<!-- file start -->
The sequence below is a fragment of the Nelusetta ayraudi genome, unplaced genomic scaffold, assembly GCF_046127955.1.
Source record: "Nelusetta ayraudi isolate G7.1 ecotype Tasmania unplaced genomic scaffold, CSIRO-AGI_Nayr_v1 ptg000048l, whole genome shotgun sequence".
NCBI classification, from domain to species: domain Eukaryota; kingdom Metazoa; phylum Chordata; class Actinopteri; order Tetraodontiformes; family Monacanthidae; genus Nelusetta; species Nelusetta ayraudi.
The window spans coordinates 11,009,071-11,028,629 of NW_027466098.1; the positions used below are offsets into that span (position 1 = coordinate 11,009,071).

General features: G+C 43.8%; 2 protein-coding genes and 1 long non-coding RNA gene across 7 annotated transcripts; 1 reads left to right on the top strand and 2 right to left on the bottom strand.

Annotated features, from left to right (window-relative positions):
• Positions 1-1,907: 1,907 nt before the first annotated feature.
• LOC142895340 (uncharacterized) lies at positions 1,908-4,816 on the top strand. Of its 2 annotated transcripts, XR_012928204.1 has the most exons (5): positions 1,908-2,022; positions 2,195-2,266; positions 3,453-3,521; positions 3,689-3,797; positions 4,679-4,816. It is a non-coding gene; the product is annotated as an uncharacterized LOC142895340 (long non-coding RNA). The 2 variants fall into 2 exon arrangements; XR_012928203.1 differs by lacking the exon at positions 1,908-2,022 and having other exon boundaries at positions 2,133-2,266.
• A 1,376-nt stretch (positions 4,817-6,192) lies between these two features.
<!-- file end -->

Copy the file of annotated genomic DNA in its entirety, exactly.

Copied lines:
The sequence below is a fragment of the Nelusetta ayraudi genome, unplaced genomic scaffold, assembly GCF_046127955.1.
Source record: "Nelusetta ayraudi isolate G7.1 ecotype Tasmania unplaced genomic scaffold, CSIRO-AGI_Nayr_v1 ptg000048l, whole genome shotgun sequence".
NCBI classification, from domain to species: domain Eukaryota; kingdom Metazoa; phylum Chordata; class Actinopteri; order Tetraodontiformes; family Monacanthidae; genus Nelusetta; species Nelusetta ayraudi.
The window spans coordinates 11,009,071-11,028,629 of NW_027466098.1; the positions used below are offsets into that span (position 1 = coordinate 11,009,071).

General features: G+C 43.8%; 2 protein-coding genes and 1 long non-coding RNA gene across 7 annotated transcripts; 1 reads left to right on the top strand and 2 right to left on the bottom strand.

Annotated features, from left to right (window-relative positions):
• Positions 1-1,907: 1,907 nt before the first annotated feature.
• LOC142895340 (uncharacterized) lies at positions 1,908-4,816 on the top strand. Of its 2 annotated transcripts, XR_012928204.1 has the most exons (5): positions 1,908-2,022; positions 2,195-2,266; positions 3,453-3,521; positions 3,689-3,797; positions 4,679-4,816. It is a non-coding gene; the product is annotated as an uncharacterized LOC142895340 (long non-coding RNA). The 2 variants fall into 2 exon arrangements; XR_012928203.1 differs by lacking the exon at positions 1,908-2,022 and having other exon boundaries at positions 2,133-2,266.
• A 1,376-nt stretch (positions 4,817-6,192) lies between these two features.